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Islam and the Challenge of Human Rights$
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Abdulaziz Sachedina

Print publication date: 2009

Print ISBN-13: 9780195388428

Published to Oxford Scholarship Online: February 2010

DOI: 10.1093/acprof:oso/9780195388428.001.0001

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Natural Law and Knowledge of Ethical Necessity

Natural Law and Knowledge of Ethical Necessity

(p.81) 3 Natural Law and Knowledge of Ethical Necessity
Islam and the Challenge of Human Rights

Abdulaziz Sachedina (Contributor Webpage)

Oxford University Press

This chapter investigates Islamic theological resources to argue for an Islamic theory of natural law. Natural law is part of the rationalist‐naturalist Muslim theology upheld by some Sunni and Shī'ite theologians. The emphasis laid on the naturally endowed constitution of human beings serves as the logical entry for Muslim scholars to engage modern human rights discourse. Islamic political theology, with its goal of establishing a just public order, had laid the doctrinal groundwork for the Muslim community to work toward reaching a consensus about the need for peaceful and just relationships with other faith communities on the basis of common humanity endowed with natural constitution under divine guidance. The aim of this chapter is to demonstrate that, as in Catholic tradition, rights theory in Islam can be derived from the doctrine of the original nature (fitra) that God has conferred on all humanity equally and without any distinction between believer and nonbeliever. The fact of cultural and religious diversity regulated through the natural law in the Qur'an can serve as an irrevocable foundation of inalienable human rights.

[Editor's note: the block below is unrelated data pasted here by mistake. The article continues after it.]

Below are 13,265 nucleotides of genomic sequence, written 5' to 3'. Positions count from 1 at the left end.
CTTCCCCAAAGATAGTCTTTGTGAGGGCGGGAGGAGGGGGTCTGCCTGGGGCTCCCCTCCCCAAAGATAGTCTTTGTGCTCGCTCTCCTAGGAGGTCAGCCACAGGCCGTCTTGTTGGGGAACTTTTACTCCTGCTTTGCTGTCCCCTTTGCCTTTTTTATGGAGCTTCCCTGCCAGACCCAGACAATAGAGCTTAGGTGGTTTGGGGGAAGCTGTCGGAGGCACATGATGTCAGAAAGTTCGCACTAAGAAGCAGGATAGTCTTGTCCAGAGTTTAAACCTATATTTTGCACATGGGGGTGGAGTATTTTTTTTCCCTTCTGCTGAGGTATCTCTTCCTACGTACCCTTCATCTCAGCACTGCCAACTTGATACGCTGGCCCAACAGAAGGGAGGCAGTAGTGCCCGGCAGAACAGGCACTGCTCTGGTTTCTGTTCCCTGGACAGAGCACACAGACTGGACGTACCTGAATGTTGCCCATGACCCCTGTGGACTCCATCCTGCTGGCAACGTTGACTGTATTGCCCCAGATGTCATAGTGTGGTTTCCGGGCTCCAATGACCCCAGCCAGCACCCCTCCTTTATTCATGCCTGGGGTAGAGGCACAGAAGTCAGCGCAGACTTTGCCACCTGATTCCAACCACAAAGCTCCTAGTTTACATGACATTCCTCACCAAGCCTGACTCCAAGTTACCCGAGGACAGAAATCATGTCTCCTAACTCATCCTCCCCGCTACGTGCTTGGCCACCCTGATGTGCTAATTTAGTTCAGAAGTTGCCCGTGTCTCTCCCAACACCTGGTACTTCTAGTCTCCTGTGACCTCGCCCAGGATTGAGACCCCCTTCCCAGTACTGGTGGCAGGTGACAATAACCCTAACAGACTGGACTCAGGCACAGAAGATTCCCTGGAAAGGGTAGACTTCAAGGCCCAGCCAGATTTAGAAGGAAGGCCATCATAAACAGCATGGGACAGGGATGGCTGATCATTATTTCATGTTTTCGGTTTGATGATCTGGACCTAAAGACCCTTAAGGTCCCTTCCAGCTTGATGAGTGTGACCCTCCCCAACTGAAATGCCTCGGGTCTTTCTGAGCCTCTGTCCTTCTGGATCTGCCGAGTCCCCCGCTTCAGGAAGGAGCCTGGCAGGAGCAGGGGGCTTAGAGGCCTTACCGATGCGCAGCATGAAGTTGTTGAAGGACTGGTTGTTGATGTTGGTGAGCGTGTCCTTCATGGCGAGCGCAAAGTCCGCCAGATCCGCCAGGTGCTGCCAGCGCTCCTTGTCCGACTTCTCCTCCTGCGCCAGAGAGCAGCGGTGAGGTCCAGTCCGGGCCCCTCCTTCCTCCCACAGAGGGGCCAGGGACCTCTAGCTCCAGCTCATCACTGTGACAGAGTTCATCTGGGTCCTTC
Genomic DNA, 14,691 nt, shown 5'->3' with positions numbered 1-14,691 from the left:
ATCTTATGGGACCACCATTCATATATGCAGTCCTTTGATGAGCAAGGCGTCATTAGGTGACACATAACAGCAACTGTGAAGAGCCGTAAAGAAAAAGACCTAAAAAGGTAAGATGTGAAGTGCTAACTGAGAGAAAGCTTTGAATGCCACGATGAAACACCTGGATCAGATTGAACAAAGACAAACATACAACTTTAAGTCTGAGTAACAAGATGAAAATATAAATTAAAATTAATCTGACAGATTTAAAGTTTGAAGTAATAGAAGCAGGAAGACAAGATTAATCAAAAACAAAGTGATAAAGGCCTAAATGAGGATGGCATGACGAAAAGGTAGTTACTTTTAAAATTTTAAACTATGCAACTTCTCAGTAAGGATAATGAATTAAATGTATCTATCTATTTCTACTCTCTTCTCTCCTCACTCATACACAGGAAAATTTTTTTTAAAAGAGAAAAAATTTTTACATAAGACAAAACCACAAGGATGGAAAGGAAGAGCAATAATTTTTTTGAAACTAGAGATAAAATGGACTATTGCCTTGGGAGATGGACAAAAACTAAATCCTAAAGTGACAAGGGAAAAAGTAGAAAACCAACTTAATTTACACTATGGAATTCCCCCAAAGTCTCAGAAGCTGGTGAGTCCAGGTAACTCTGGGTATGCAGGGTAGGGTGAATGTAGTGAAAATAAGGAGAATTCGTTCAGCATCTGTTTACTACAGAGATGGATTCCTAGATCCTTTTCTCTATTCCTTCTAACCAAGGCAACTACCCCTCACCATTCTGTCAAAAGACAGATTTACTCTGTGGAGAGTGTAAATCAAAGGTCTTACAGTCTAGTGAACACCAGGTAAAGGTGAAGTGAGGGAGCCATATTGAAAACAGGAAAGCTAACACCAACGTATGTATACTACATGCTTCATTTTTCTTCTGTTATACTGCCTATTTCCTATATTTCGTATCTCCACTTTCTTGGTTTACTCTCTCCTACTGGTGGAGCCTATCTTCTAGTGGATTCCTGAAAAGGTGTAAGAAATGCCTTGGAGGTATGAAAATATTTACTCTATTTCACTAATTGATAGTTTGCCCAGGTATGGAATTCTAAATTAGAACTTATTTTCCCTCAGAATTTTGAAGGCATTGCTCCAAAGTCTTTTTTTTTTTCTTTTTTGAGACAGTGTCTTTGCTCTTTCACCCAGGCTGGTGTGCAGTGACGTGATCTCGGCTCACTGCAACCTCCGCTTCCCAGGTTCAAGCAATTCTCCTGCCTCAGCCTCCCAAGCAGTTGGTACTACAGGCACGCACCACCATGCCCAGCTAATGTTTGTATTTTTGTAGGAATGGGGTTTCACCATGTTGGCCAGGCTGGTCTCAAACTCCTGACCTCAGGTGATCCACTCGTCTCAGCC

Keywords:   human nature, moral epistemology, cultural diversity, political theology, common good, fiṭra, human moral agency, scriptural ethics

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